The 1960s and 1970s were a time of radical change in U.S. history. During these turbulent decades, Native Americans played a prominent role in the civil rights movement, fighting to achieve self-determination and tribal sovereignty. Yet they did not always agree on how to realize their goals. In 1971, a group of tribal leaders formed the National Tribal Chairmen's Association (NTCA) to advocate on behalf of reservation-based tribes and to counter the more radical approach of the Red Power movement. Voice of the Tribes is the first comprehensive history of the NTCA from its inception in 1971 to its 1986 disbandment.
Scholars of Native American history have focused considerable attention on Red Power activists and organizations, whose confrontational style of advocacy helped expose the need for Indian policy reform. Lost in the narrative, though, are the achievements of elected leaders who represented the nation's federally recognized tribes. In this book, historian Thomas A. Britten fills that void by demonstrating the important role that the NTCA, as the self-professed ""voice of the tribes,"" played in the evolution of federal Indian policy.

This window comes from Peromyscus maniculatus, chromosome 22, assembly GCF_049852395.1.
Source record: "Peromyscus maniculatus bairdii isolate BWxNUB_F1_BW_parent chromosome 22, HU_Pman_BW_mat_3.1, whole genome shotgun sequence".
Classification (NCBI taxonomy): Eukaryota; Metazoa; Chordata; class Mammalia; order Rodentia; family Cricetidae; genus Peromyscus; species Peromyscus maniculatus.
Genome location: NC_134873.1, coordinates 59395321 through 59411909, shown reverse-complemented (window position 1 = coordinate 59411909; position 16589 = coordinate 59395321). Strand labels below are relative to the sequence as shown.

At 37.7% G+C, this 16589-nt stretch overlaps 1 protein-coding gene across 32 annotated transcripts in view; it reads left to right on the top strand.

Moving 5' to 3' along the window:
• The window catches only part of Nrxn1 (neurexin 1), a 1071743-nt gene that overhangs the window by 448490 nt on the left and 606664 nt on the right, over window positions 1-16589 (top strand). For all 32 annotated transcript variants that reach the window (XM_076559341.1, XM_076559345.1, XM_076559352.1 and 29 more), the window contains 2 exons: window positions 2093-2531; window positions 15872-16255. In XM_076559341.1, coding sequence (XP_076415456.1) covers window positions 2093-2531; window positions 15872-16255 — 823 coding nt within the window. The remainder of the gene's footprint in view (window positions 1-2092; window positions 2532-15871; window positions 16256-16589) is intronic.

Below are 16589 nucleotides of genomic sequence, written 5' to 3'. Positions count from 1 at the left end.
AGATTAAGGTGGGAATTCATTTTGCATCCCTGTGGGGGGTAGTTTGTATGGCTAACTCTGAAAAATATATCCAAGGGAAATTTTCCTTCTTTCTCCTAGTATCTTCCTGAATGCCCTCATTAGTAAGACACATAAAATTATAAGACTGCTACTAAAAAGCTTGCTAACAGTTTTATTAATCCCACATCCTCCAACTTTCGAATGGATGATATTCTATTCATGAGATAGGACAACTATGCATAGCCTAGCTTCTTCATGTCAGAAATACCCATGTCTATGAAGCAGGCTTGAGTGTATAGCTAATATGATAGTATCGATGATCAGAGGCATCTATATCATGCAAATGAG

During the height of its influence, according to Britten, the NTCA helped implement new federal policies that advanced tribal sovereignty, protected Native lands and resources, and enabled direct negotiations between the United States and tribal governments. While doing so, NTCA chairs deliberately distanced themselves from such well-known groups as the American Indian Movement (AIM), branding them as illegitimate - that is, not ""real Indians"" - and viewing their tactics as harmful to meaningful reform.
Based on archival sources and extensive interviews with both prominent Indian leaders and federal officials of the period, Britten's account offers new insights into American Indian activism and intertribal politics during the height of the civil rights movement.